Poll: Without Biden, Clinton trounces Sanders
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Hillary ClintonHillary Diane Rodham ClintonPompeo: 'We've not been successful' in changing US-Russia relations Michael Moore ties Obama to Trump's win in Michigan in 2016 The Memo: Could Kavanaugh furor spark another ‘year of the woman’? MORE's lead over Bernie SandersBernard (Bernie) SandersFive takeaways from Cruz, O'Rourke's fiery first debate Ben & Jerry’s co-founders announce effort to help 7 Dem House challengers Dems look to Gillum, Abrams for pathway to victory in tough states MORE in the presidential race is growing, a new poll says.

Clinton receives over three times as much support as Sen. Sanders (I-Vt.) when voters aren't given the option of choosing Vice President Biden, according to the Emerson College Polling Society survey.

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The pollster found Clinton receving 68 percent support, compared with 20 percent for Sanders.

No other Democratic White House hopeful registered over double-digit support.

Former Gov. Martin O’Malley (D-Md.) received 2.5 percent, while former Sen. Jim Webb (D-Va.), who is reportedly ending his bid on Tuesday, polled at less than 1 percent.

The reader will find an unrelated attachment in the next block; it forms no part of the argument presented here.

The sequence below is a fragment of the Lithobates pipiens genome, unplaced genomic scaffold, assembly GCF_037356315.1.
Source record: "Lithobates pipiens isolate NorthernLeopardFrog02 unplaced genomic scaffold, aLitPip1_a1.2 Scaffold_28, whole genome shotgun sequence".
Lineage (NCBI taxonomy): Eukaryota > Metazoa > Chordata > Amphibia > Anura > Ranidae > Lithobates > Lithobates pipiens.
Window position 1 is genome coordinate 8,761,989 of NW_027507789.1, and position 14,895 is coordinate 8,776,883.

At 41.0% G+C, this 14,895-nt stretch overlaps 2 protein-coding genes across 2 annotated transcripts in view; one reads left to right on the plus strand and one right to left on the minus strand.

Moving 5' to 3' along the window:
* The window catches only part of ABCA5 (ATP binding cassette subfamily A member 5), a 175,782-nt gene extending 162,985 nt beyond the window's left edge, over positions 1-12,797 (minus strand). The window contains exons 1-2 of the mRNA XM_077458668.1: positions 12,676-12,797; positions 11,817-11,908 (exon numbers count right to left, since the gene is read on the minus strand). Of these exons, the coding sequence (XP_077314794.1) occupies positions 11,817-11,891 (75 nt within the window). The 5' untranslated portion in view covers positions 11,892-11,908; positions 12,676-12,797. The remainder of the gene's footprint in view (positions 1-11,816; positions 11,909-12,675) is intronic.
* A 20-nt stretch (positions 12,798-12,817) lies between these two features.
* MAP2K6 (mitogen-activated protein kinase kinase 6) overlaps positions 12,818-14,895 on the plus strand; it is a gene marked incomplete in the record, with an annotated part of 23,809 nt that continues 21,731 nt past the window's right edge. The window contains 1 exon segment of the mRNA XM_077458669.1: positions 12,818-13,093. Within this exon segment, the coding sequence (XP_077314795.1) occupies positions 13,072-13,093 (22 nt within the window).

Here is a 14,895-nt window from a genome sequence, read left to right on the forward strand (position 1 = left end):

Another 2 percent picked “other candidate,” while 6 percent remain undecided.

Biden ranks competitively with Clinton and Sanders across multiple national polls, but Emerson chose to leave him out of their sample, testing support only for the declared Democratic candidates.

The vice president is seriously considering a run for the White House, weighing whether he has the "emotional fuel" for a campaign following the death of his son, Beau Biden, over the summer.

Reports emerged Tuesday that Hallie Biden, Beau Biden’s widow, is "100 percent" behind Joe BidenJoseph (Joe) Robinette BidenBiden to campaign for Stacey Abrams next week Dems with political experience could have edge in 2020 primary, says pollster Ford taps Obama, Clinton alum to navigate Senate hearing MORE should he launch a presidential campaign.

Some Democrats are questioning whether it might be too late for the vice president to jump in.

Clinton may have solidified her status as the Democratic front-runner following her performance in her party’s first presidential debate last week.

Tuesday’s poll found that most respondents oppose Biden making a third Oval Office bid.

Forty-three percent said they hope Biden remains on the sidelines versus 32 percent who want him to enter the race.